Indian Money Stashed Abroad: Coming Back!!!

Is black money or tax evasion coming to an end? Are we seeing the last of tax planning though foreign corporations, assets and trusts?

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Indian Money Stashed Abroad Coming back

We seen a lot of hue and cry about Indian assets stashed abroad and how the government plans to bring it back. It is pertinent to note that opposition while trying to corner Narendra Modi government has again been caught napping by ignoring the international treaties that were in fact negotiated during the UPA regime. The sharing of CRS data internationally would surely leave the opposition red faced as they have failed to highlight the international efforts done by them. Modi government is sure to highlight this as another major achievement in the 2019 polls.

CRS: Common Reporting Standard: The Game Changer

The Common Reporting Standard (CRS) was developed in response to the request of the G20 to fight against tax evasion and call on jurisdictions and their financial institutions to automatically exchange information among them on an annual basis. CRS was finally approved by the Organization for Economic Co-operation and Development (OECD) Council on 15 July 2014 and came into force on January 1, 2017 among most of those jurisdictions which decided to implement it.

CRS sets out the financial account information to be exchanged, the financial institutions required to report, the different types of accounts and taxpayers covered, as well as common due diligence procedures to be followed by financial institutions. In addition to translating the CRS into domestic law, a key element of its successful implementation is the putting in place of an international framework that allows the automatic exchange of CRS information between jurisdictions.

Over 100 jurisdictions currently participate in the Convention, including 15 jurisdictions covered by territorial extension. This represents a wide range of countries including all G20 countries, the major emerging national economies: Brazil, Russia, India, Indonesia, China and South Africa (BRIICS), all OECD countries, major financial centers and an increasing number of developing countries. Exchange relationships between jurisdictions can be based on different agreements such as: the multilateral Convention on Mutual Administrative Assistance in Tax Matters (the “Multilateral Convention”), the CRS Multilateral Competent Authority Agreement (the “CRS MCAA”), the EU Directive (if applicable), agreements between the EU and third countries and bilateral agreements.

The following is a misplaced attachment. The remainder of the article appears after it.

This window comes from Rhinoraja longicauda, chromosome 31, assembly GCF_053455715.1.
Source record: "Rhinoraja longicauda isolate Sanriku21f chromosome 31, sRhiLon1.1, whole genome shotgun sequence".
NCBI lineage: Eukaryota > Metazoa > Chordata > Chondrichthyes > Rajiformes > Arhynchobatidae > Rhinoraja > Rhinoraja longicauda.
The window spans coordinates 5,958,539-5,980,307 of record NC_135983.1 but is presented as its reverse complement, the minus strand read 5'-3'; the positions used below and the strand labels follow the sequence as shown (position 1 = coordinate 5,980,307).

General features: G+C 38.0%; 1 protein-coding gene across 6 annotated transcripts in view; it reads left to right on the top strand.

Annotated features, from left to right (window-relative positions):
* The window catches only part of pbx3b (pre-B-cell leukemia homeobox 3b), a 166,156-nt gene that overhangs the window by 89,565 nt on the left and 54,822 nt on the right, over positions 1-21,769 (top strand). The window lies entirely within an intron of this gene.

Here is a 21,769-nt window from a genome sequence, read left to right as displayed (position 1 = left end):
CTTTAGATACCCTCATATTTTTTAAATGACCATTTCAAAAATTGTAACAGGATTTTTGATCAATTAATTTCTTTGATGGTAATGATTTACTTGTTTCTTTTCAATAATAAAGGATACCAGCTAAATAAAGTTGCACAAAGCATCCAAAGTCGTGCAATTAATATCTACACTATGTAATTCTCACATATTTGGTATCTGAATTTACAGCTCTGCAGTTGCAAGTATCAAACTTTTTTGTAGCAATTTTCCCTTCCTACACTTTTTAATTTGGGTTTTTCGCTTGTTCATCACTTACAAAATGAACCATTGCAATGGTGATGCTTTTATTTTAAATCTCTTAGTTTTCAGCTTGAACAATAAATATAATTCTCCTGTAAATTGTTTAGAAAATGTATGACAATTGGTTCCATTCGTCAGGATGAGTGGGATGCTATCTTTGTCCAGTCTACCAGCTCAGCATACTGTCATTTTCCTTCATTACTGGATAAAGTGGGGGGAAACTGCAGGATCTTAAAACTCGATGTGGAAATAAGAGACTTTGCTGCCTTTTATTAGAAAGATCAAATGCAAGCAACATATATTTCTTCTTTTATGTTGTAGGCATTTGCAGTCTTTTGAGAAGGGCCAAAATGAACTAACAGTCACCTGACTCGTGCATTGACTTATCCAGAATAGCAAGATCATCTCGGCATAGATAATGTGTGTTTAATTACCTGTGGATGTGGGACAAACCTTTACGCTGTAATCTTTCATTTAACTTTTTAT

The CRS would also impact the undeclared assets and bank accounts held by NRI’s in India and abroad. Many of them can expect a call from the tax authorities in 2018 as a result of the data sent by the Indian banks to the tax authorities in their countries of residence.

 

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The article is written by Mohit Suri. Mr Suri is Managing Partner of the International law firm MLegal and heads its global practice. Rated by his peers as among the best lawyers in Asia, he is President of the Indian Immigration Lawyers Association and a standing counsel for the Union Government in the Supreme Court of India. He is a member of Supreme Court Bar Association, the Delhi High Court Bar Association and the Delhi Bar Association.

In the international arena, he is President of International Mobility Lawyers Association and of the Intellectual Property Jurists Association. Mohit Suri specializes in advising international organizations and governments in the fields of mergers and acquisitions, corporate compliance, intellectual property, government contracting, as well as anti-money laundering and FEMA, tax and international mobility issues relating to the movement between countries of individuals for work and resettlement.

MLegal’s clients include Deloitte, Reckitt Benckiser, Astron, BOC (part of the Linde Group), Diageo, Exxon Mobil, Xerox, and FitnessFirst. Mohit Suri graduated B.Com (Hons) from Shaheed Bhagat Singh College, Delhi University, in 1995, and LLB from Delhi University Law College. He is also aMicrosoft Certified System Engineer and a Sun Certified Java Professional.

Outside his legal career, Mohit Suri is a Senior Joint Vice-President and Chairman of Legal and IT at the Roshanara Club, founded in 1922 and considered the birthplace of the Board of Control for Cricket in India (BCCI). A committed sports enthusiast, he has won medals in state, national and international championships for power lifting. In September 2017, he will be representing India in the Commonwealth Power Lifting and Bench Press Championships, to be held in South Africa.

 

[Opinions expressed by the author are exclusively his personal. The Policy Times bears no responsibility and authenticity of the data and opinions expressed.]

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